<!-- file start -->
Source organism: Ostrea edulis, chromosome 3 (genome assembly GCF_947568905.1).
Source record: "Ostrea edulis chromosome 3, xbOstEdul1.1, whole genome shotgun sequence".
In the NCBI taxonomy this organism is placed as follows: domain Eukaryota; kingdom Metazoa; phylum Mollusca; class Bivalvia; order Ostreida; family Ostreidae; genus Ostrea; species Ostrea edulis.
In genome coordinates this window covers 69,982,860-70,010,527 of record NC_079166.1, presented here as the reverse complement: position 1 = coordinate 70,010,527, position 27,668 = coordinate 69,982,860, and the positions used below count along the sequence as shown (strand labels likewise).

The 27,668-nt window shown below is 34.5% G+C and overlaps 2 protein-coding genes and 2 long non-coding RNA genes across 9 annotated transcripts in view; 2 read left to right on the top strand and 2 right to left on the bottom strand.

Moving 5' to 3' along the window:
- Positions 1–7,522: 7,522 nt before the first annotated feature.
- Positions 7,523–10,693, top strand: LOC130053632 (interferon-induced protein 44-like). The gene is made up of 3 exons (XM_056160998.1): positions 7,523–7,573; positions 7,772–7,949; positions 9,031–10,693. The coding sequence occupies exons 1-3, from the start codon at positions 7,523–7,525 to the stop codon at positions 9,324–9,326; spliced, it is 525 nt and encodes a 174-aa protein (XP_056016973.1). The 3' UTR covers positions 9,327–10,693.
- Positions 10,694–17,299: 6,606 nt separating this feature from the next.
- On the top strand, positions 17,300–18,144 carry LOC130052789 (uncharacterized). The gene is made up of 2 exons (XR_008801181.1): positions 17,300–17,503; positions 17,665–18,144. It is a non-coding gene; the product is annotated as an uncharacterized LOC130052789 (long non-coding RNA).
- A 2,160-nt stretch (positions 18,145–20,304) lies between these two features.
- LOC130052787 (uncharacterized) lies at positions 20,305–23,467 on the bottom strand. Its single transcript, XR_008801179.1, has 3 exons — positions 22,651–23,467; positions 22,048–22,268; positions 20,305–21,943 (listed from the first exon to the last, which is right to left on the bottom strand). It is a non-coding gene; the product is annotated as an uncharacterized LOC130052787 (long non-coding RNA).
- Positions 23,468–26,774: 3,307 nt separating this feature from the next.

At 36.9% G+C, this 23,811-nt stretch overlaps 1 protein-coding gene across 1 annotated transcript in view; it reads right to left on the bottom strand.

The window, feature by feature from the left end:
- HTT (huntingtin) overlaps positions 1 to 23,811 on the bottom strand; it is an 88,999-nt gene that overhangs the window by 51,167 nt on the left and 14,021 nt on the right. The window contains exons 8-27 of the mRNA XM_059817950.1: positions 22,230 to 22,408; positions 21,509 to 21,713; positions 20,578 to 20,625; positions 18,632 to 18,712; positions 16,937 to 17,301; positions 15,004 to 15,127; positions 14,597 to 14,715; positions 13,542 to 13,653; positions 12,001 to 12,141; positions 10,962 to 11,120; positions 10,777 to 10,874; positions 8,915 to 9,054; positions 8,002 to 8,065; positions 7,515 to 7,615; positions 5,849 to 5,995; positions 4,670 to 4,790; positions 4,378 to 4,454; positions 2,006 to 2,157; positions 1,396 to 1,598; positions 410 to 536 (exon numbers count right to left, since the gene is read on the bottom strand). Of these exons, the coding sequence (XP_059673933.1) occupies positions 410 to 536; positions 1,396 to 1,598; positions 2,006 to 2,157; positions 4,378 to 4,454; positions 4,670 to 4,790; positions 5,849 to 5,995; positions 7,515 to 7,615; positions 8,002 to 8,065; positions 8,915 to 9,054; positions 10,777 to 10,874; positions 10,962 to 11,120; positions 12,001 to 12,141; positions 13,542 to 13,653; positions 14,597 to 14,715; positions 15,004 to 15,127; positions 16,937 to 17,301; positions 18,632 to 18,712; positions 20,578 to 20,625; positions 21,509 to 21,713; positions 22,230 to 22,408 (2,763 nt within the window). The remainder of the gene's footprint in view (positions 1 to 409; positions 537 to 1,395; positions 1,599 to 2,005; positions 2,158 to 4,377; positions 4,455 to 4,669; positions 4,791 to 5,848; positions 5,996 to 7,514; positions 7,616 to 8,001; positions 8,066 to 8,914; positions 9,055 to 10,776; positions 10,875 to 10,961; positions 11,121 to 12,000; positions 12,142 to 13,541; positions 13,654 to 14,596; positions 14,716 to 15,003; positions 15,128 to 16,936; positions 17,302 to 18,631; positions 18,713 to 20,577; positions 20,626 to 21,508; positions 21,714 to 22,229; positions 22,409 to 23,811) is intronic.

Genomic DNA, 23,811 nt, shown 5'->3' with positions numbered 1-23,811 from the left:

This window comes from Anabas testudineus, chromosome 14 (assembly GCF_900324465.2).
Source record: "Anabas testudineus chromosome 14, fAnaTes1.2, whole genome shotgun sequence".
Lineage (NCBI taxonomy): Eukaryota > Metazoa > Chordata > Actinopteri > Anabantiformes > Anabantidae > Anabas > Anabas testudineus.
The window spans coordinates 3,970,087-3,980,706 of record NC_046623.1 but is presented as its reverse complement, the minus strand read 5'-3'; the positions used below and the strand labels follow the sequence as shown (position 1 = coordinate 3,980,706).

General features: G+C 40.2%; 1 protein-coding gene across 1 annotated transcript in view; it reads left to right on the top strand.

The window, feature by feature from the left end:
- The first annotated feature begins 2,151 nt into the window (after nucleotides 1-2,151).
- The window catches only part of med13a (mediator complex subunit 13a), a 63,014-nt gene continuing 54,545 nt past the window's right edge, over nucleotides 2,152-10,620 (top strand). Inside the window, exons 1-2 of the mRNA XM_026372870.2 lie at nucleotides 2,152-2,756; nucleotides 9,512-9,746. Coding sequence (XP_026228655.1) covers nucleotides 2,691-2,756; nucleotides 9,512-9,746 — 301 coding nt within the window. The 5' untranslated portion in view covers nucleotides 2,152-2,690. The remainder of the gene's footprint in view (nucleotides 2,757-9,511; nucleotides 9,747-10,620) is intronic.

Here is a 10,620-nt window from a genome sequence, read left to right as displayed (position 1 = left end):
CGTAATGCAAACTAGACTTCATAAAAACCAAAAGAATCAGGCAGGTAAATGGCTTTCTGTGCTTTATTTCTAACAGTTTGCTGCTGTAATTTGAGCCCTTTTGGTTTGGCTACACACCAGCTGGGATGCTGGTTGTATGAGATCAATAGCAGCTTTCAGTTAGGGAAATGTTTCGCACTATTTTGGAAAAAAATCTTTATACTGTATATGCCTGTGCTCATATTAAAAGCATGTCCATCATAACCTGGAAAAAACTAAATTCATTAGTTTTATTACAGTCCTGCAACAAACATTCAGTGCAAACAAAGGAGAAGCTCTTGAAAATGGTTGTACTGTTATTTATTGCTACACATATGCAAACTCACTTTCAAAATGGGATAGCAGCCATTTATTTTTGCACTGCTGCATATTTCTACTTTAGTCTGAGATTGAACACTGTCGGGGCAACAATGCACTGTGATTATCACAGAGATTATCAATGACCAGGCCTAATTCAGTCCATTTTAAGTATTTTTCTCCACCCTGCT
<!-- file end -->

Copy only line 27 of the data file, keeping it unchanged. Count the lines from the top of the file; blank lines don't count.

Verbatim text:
CGTAATGCAAACTAGACTTCATAAAAACCAAAAGAATCAGGCAGGTAAATGGCTTTCTGTGCTTTATTTCTAACAGTTTGCTGCTGTAATTTGAGCCCTTTTGGTTTGGCTACACACCAGCTGGGATGCTGGTTGTATGAGATCAATAGCAGCTTTCAGTTAGGGAAATGTTTCGCACTATTTTGGAAAAAAATCTTTATACTGTATATGCCTGTGCTCATATTAAAAGCATGTCCATCATAACCTGGAAAAAACTAAATTCATTAGTTTTATTACAGTCCTGCAACAAACATTCAGTGCAAACAAAGGAGAAGCTCTTGAAAATGGTTGTACTGTTATTTATTGCTACACATATGCAAACTCACTTTCAAAATGGGATAGCAGCCATTTATTTTTGCACTGCTGCATATTTCTACTTTAGTCTGAGATTGAACACTGTCGGGGCAACAATGCACTGTGATTATCACAGAGATTATCAATGACCAGGCCTAATTCAGTCCATTTTAAGTATTTTTCTCCACCCTGCT